Most users prefer the internally zooming design employed on the 70-200 II as it means that you can make very quick zoom adjustments with just a finger.

The number of aperture blades has increased from 9 to 11, which has become the new standard for Sony’s premium lenses.  That makes for a nice looking aperture when peering inside the lens:

It also allows for a more effective performance in keeping the aperture shape round for shots with specular highlights.  Here’s a look at F2.8, F4, and F5.6 respectively:

It’s also worth noting that the minimum focus distance has dropped from 96cm at 200mm to 82cm (you can focus as closely as 40cm at 70mm) and the maximum magnification figure has improved from 0.25x to 0.30x.  Here’s what that looks like:

That’s a very high figure for this class of lens, and one more area where the Sony exceeds the Canon RF, as it only achieves a 0.23x magnification.  Nikon’s Z mount 70-200mm (which I have not tested) is even lower at 0.20x.  The high magnification of the Sony really adds to the versatility of the lens, particularly since it also is a higher performer up close:

This is a thoroughly weather sealed lens, with 21 internal seal points (by my count from the diagram below) along with a fluorine coating on the front element. That’s a very high number of seals and points to a professional grade lens.

Sony has upped their game in terms of the physical controls on the MK II lenses.  They have added an aperture ring.  This allows you some flexibility when controlling aperture, as you can choose to manually select aperture via the ring with clicks (at one third stop detents), to declick the aperture for aperture racking, or to switch over into automatic mode to control aperture from within the camera.  Sony has added the “Iris Lock” switch similar to what Sigma has been implementing on recent lenses.  This allows you to lock the lens in either manual or automatic aperture modes to make sure you don’t inadvertently switch between the two.

Sony has also included a total of 3 Focus Hold Buttons to allow one to easily fall to hand whether shooting in vertical or horizontal modes.  This can be programmed to multiple functions from within the camera (my current preference is to control Eye AF so I can prioritize a certain eye).

There is an extensive bank of switches on the left side of the lens barrel.  This starts with an AF/MF switch, following by an ON/OFF for the full time DMF (direct manual focus) function.  I like this option, as one of my persistent complaints about Sony focus has been that sometimes it is very reluctant to focus on a close foreground object and focus stays “stuck” on a background subject.  DMF allows me to quickly override that and pull focus forward, where typically autofocus will then focus without issue on my desired subject.

This is followed by a focus limiter, though with only two positions (Full and 3M to ∞).  Autofocus is fast enough that you probably won’t need to use this very often.  There are two OSS (Optical Steady Shot) related switches that come next:  an ON/OFF switch along with 3 OSS modes (1 Standard | 2 Panning | 3 Active – prioritizes stabilization of image capture rather than viewfinder).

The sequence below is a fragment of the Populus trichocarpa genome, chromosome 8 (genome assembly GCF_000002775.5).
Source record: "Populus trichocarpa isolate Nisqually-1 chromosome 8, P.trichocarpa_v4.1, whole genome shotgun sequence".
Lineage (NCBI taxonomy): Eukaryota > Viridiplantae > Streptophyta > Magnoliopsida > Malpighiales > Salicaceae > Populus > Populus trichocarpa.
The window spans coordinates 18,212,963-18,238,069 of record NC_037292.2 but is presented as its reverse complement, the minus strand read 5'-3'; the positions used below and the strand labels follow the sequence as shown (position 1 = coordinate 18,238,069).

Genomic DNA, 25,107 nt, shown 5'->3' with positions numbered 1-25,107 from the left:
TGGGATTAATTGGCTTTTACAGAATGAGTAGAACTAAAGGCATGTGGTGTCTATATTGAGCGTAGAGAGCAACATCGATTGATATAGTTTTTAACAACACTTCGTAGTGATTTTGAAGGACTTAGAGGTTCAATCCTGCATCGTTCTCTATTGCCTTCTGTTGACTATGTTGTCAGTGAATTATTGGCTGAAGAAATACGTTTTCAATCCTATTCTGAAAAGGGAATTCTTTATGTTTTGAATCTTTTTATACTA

I looked for a while but was unable to find a rating for the OSS.  It’s also impossible to separate the lens stabilization from the camera stabilization, so I can’t exactly point to what is doing what.  Everything seemed to function fine, but I wasn’t wowed by the performance on my Alpha 1.  I got about 1 in 5 shots nice and steady at 200mm and 1/8th of a second.

That’s between 4 and 5 stops of assistance…on an IBIS equipped body.  I’ve seen more impressive performances than that (most notably the recent Sigma 60-600mm DN OS Sport lens).  I compared at 150mm with the Tamron 35-150mm (which has no OSS) and I saw very little difference between the lens using both OSS and IBIS and the lens relying on just the IBIS.  That was true when I tested for handheld video as well.

What’s the point?  I’ve seen a number of reviews that state if you choose the Tamron 70-180mm, for example, you lose the OSS.  That’s true, but I’m also not sure it makes a big difference if you have an IBIS-equipped camera.  Also, the nature of having both lens and camera stabilization is it is impossible to choose one or the other or to measure what each system is doing.  Canon will list a figure with only the lens IS and then with the IBIS/IS combination, but at best there’s 1-1.5 stops difference between the two figures, and, frankly, I’m not sure that I actually see that difference.  There’s some grey area where it comes to how these two types of stabilization interact and how much benefit there is to having both.  I don’t have the answers.

Now, to clarify, I’m not criticizing the OSS here in general.  It seems to work fine, but I don’t think it is particularly impressive and that could be the reason why Sony doesn’t seem to be touting the effectiveness of the OSS here.  For all practical purposes, however, you’ll get plenty of stability for using the lens handheld.